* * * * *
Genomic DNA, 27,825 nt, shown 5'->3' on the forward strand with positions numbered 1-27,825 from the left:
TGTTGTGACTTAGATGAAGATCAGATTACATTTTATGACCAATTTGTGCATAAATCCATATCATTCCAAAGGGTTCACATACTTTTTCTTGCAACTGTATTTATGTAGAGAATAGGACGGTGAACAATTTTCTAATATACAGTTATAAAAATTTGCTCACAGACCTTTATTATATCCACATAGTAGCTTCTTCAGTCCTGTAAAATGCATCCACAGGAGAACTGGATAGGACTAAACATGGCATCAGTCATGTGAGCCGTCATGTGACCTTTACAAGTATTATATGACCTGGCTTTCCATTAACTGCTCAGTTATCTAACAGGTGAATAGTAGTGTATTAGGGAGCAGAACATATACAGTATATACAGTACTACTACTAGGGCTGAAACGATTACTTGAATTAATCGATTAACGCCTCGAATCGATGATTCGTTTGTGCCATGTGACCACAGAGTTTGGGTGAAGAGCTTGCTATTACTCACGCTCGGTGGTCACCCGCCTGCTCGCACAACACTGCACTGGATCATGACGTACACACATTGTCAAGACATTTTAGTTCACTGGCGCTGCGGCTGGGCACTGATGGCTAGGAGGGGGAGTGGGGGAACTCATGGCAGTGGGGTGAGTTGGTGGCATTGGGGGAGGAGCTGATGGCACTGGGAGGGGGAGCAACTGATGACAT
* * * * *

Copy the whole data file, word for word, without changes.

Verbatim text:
Genomic DNA, 27,825 nt, shown 5'->3' on the forward strand with positions numbered 1-27,825 from the left:
TGTTGTGACTTAGATGAAGATCAGATTACATTTTATGACCAATTTGTGCATAAATCCATATCATTCCAAAGGGTTCACATACTTTTTCTTGCAACTGTATTTATGTAGAGAATAGGACGGTGAACAATTTTCTAATATACAGTTATAAAAATTTGCTCACAGACCTTTATTATATCCACATAGTAGCTTCTTCAGTCCTGTAAAATGCATCCACAGGAGAACTGGATAGGACTAAACATGGCATCAGTCATGTGAGCCGTCATGTGACCTTTACAAGTATTATATGACCTGGCTTTCCATTAACTGCTCAGTTATCTAACAGGTGAATAGTAGTGTATTAGGGAGCAGAACATATACAGTATATACAGTACTACTACTAGGGCTGAAACGATTACTTGAATTAATCGATTAACGCCTCGAATCGATGATTCGTTTGTGCCATGTGACCACAGAGTTTGGGTGAAGAGCTTGCTATTACTCACGCTCGGTGGTCACCCGCCTGCTCGCACAACACTGCACTGGATCATGACGTACACACATTGTCAAGACATTTTAGTTCACTGGCGCTGCGGCTGGGCACTGATGGCTAGGAGGGGGAGTGGGGGAACTCATGGCAGTGGGGTGAGTTGGTGGCATTGGGGGAGGAGCTGATGGCACTGGGAGGGGGAGCAACTGATGACAT